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Augmented reality kit for Paramedic students all the rage at Ambulance Authorities Conference

Published:14 October 2015

A kit that paramedic students can use to visualise dealing with a throat blockage has been a hit at the Council of Ambulance Authorities conference in Melbourne this week.

A kit that paramedic students can use to visualise dealing with a throat blockage has been a hit at the 2015 Council of Ambulance Authorities (CAA) Conference and the 11th Annual International Roundtable on Community Paramedicine (IRCP) in Melbourne this week.

CQUniversity and Bond University researchers launched the kit earlier this year as part of a cutting-edge pilot study using 3D printing and augmented reality gaming technology to assist paramedic students studying via distance education. 

This project stems from an identified need for distance students to have more opportunity to practice skills outside residential school.

CQUniversity researcher Dr Michael Cowling, who worked with academic colleague Emma Moore and Bond University's Dr James Birt on the kit project, said there was plenty of interest at the CAA event and also at last week's Paramedics Australasia International Conference in Adelaide, where it was presented by CQUni academic Laura Baxter.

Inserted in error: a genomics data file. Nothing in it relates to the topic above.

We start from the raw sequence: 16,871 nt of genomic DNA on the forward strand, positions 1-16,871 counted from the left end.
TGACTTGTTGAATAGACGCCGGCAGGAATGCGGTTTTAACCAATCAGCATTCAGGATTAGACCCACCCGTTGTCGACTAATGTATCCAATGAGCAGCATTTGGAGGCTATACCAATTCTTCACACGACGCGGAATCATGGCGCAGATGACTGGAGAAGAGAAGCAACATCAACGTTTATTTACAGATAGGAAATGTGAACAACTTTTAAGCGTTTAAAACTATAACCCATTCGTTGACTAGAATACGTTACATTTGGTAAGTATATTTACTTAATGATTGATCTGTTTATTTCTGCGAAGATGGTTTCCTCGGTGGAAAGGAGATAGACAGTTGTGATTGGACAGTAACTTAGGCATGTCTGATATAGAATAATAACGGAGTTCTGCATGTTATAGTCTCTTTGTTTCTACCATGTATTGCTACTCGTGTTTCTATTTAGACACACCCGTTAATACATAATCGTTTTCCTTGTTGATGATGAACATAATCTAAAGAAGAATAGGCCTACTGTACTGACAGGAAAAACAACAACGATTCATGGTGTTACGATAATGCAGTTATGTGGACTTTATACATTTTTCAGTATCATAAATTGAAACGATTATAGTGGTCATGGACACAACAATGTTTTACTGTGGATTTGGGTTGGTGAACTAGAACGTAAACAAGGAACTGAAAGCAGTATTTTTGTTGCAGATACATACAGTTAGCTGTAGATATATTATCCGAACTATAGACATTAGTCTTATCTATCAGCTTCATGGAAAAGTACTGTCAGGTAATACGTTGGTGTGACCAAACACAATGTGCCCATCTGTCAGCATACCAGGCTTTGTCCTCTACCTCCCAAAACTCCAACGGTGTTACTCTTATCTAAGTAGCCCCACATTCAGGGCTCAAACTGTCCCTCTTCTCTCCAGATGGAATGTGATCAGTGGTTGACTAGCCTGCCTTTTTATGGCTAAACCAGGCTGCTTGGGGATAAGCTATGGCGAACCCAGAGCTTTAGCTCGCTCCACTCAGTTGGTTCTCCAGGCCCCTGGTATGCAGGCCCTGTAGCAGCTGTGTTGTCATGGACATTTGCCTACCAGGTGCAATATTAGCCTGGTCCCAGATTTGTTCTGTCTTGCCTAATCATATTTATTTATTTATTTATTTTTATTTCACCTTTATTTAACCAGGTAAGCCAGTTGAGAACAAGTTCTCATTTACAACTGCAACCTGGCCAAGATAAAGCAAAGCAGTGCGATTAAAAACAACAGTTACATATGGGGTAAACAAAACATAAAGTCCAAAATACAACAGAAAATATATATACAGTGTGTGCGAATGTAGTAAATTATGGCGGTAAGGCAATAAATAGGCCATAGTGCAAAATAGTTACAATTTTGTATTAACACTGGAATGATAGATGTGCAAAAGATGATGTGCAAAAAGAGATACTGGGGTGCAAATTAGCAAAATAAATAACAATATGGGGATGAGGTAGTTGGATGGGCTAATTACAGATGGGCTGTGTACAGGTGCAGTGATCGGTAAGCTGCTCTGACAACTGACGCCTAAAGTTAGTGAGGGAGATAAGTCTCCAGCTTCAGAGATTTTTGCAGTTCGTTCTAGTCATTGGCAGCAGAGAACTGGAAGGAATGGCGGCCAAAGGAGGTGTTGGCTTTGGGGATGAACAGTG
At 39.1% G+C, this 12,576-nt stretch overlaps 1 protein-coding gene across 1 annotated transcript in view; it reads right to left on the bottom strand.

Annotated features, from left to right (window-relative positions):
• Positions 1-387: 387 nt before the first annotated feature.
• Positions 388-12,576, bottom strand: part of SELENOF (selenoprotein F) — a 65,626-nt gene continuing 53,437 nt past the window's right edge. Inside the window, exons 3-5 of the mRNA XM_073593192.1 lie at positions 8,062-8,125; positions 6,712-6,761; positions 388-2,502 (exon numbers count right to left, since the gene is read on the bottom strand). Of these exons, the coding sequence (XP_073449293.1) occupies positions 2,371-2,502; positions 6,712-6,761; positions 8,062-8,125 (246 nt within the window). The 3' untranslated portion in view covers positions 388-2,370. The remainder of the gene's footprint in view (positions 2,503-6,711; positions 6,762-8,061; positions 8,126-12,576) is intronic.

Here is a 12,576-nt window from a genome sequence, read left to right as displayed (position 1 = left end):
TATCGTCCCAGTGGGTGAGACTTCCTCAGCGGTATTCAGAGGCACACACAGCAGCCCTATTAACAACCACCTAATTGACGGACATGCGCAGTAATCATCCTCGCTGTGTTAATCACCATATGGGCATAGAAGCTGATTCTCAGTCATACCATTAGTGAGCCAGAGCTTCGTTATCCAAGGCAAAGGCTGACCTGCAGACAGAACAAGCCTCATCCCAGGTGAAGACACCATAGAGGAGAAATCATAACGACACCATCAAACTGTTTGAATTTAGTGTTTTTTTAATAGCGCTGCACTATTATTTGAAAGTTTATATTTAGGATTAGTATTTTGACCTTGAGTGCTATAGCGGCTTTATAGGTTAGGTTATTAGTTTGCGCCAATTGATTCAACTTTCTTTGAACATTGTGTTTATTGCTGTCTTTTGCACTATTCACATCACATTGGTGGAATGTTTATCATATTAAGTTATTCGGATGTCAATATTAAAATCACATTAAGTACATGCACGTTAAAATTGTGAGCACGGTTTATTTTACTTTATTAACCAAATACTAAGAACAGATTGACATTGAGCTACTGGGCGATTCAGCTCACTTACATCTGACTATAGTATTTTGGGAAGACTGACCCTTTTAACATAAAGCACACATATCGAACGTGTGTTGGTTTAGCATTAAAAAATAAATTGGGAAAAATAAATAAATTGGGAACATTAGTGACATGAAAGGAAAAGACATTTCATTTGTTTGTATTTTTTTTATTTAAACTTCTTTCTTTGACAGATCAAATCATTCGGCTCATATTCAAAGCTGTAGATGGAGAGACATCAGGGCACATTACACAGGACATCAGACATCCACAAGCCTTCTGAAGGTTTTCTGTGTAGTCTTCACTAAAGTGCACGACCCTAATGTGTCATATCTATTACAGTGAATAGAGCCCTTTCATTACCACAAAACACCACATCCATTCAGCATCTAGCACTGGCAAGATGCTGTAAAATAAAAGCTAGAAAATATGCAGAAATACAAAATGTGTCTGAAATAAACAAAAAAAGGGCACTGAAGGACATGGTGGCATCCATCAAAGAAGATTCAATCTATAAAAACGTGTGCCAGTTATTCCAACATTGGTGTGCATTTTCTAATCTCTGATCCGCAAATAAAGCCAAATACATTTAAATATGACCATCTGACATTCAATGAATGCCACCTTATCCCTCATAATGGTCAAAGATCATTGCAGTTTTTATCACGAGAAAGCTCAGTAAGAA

Dr Cowling said that, in accepting his CAA conference presentation, organisers had commented that the 'remarkable developments' were well-suited to an even longer time-slot than that available for a presentation.

The research study involves Paramedic Science students utilising mixed-media visualisation techniques to receive hands-on experience in removing blockages from the throat using a pair of 3D printed forceps and a laryngoscope, a scythe-shaped instrument.

The students are sent the instruments and an augmented reality simulation 'smartphone app', developed by Bond University Assistant Professor Dr James Birt, which is viewed through a mobile phone mounted in a commercially available $25 stereoscopic headset.

The technology allows students who are studying from rural and remote areas to practice laryngoscopy skills via the game-like simulation before arriving at residential school, with additional skills training provided to the remaining students during residential school.